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Horrible Bosses 2 (Teaser Trailer)

After trying to clip their bosses in the original, Jason Bateman, Charlie Day and Jason Sudeikis return for Horrible Bosses 2, which we get a look at in this teaser trailer. In the film, the trio decide to start their own business but things don’t go as planned because of a slick investor, prompting the trio to pull off a harebrained and misguided kidnapping scheme.

Horrible Bosses 2 hits theaters November 26th, and also stars Jennifer Aniston, Jamie Foxx, and Kevin Spacey.

Nike Free Flyknit Chukka “Gold Hypervenom”

Hieroglyphics Announce East Coast Tour

Hieroglyphics

The Hieroglyphics announced this week that all eight members of the crew will be heading out to the East Coast for a select number of tour stops.

The tour will make stops in Boston, New York, Philadelphia, and Stephentown, New York, giving fans a rare opportunity to see the entire original crew performing together.

As part of an already eventful year, the upcoming Hiero tour will be another major highlight for the collective.

In 2014 thus far, Hieroglyphics members have released several new projects including Souls of Mischief member A-Plus’ Molly’s Dirty Water, Phesto’s Infared Rum, and Casual’s new group project, The School System.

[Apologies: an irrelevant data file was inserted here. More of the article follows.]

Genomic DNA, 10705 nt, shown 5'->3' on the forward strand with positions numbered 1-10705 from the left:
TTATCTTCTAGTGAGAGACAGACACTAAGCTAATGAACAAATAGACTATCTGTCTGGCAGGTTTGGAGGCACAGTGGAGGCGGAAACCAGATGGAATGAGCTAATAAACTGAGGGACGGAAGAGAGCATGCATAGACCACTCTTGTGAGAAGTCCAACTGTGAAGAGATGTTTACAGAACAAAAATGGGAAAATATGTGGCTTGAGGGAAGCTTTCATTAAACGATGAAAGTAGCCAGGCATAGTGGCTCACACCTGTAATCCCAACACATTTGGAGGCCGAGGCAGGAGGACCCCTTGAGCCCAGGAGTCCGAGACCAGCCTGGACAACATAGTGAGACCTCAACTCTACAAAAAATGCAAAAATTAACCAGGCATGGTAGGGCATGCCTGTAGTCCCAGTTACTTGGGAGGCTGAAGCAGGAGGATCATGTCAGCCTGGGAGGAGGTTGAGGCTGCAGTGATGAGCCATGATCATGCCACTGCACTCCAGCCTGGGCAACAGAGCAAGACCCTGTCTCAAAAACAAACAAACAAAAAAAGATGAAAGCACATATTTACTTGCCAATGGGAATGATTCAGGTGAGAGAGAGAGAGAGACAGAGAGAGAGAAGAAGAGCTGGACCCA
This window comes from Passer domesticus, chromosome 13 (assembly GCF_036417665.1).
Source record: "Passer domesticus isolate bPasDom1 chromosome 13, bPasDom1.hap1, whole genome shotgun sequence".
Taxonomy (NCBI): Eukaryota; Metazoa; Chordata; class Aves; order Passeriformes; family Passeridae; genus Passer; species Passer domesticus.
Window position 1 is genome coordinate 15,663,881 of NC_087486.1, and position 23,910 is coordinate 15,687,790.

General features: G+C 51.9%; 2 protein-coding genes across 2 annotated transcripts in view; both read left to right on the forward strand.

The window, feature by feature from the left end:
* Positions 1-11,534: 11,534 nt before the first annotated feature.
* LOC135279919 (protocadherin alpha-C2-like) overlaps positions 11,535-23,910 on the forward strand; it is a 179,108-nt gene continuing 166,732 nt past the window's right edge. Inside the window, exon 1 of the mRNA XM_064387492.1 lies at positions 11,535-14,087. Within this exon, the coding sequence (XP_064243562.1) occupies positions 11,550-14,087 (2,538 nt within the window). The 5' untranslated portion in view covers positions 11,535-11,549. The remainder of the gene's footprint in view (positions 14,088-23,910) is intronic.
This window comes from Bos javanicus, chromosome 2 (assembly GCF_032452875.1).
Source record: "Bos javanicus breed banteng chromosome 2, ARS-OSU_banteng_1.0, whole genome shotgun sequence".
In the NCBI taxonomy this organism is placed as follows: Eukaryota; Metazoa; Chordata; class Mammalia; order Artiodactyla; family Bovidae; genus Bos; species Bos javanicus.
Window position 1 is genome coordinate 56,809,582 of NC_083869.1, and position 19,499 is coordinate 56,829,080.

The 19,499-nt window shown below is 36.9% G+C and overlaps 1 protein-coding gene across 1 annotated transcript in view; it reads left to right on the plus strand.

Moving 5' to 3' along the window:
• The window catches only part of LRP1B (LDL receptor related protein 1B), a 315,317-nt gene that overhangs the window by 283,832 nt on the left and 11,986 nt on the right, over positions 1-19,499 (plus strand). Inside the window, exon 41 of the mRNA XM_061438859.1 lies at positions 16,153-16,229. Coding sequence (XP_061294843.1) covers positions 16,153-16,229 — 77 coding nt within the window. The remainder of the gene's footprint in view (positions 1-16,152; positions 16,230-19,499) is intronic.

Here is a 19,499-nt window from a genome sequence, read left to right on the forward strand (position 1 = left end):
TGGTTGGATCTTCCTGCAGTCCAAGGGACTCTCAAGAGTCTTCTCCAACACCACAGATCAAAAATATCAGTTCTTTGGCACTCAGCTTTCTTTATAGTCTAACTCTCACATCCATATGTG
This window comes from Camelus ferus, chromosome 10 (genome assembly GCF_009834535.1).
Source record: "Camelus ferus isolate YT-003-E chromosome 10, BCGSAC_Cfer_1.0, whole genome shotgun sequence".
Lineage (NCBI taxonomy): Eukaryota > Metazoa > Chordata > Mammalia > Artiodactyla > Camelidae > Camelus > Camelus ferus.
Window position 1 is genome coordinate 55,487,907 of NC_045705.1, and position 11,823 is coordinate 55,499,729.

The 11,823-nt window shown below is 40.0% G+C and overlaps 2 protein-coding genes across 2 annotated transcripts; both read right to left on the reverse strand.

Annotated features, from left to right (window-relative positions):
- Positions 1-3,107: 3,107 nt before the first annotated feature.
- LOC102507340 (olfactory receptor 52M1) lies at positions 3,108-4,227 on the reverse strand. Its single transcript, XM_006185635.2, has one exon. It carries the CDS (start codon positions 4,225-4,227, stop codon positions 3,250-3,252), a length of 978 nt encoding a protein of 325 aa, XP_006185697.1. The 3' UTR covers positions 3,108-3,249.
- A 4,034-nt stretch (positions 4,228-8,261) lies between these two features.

It’s not over though. Upcoming releases from Pep Love, along with Adrian Younge and Souls of Mischief, have kept the collective busy and working hard.

In addition to this upcoming tour, the Hieroglyphics will begin work on the new crew album. After the tour ends, fans in Heiro’s hometown of Oakland will be met with the group’s return home, just in time for their free annual block party, Hiero Day, which was recognized an an official day by the mayor of Oakland at last year’s event.

Below are tour dates. Tickets are available at Hieroglyphics.com.

8/20 – Paradise Rock Club – Boston, MA
8/21 – Brooklyn Bowl – Brooklyn, NY
8/22 – Theatre of Living Arts – Philadelphia, PA
8/23 – Bella Terra Festival – Stephentown, NY

Young Gully